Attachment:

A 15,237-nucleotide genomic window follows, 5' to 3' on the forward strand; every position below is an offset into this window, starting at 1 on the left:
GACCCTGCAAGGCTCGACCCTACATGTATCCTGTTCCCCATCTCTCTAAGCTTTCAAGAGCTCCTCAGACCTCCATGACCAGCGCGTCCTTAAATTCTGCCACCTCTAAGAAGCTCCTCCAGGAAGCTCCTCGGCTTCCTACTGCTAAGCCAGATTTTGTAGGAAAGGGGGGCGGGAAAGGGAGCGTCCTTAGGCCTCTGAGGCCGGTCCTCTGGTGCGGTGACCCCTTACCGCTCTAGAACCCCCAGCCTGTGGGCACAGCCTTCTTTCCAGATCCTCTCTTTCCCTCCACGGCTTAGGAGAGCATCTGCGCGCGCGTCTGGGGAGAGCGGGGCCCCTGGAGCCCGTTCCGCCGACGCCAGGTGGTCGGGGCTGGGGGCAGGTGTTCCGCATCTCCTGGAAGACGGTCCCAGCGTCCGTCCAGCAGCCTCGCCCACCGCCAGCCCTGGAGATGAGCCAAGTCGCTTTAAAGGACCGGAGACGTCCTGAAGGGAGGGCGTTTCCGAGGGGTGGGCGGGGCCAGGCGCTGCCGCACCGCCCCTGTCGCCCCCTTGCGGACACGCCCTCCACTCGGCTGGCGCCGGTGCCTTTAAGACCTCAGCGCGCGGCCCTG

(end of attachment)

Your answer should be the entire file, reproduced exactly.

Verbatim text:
A 15,237-nucleotide genomic window follows, 5' to 3' on the forward strand; every position below is an offset into this window, starting at 1 on the left:
GACCCTGCAAGGCTCGACCCTACATGTATCCTGTTCCCCATCTCTCTAAGCTTTCAAGAGCTCCTCAGACCTCCATGACCAGCGCGTCCTTAAATTCTGCCACCTCTAAGAAGCTCCTCCAGGAAGCTCCTCGGCTTCCTACTGCTAAGCCAGATTTTGTAGGAAAGGGGGGCGGGAAAGGGAGCGTCCTTAGGCCTCTGAGGCCGGTCCTCTGGTGCGGTGACCCCTTACCGCTCTAGAACCCCCAGCCTGTGGGCACAGCCTTCTTTCCAGATCCTCTCTTTCCCTCCACGGCTTAGGAGAGCATCTGCGCGCGCGTCTGGGGAGAGCGGGGCCCCTGGAGCCCGTTCCGCCGACGCCAGGTGGTCGGGGCTGGGGGCAGGTGTTCCGCATCTCCTGGAAGACGGTCCCAGCGTCCGTCCAGCAGCCTCGCCCACCGCCAGCCCTGGAGATGAGCCAAGTCGCTTTAAAGGACCGGAGACGTCCTGAAGGGAGGGCGTTTCCGAGGGGTGGGCGGGGCCAGGCGCTGCCGCACCGCCCCTGTCGCCCCCTTGCGGACACGCCCTCCACTCGGCTGGCGCCGGTGCCTTTAAGACCTCAGCGCGCGGCCCTG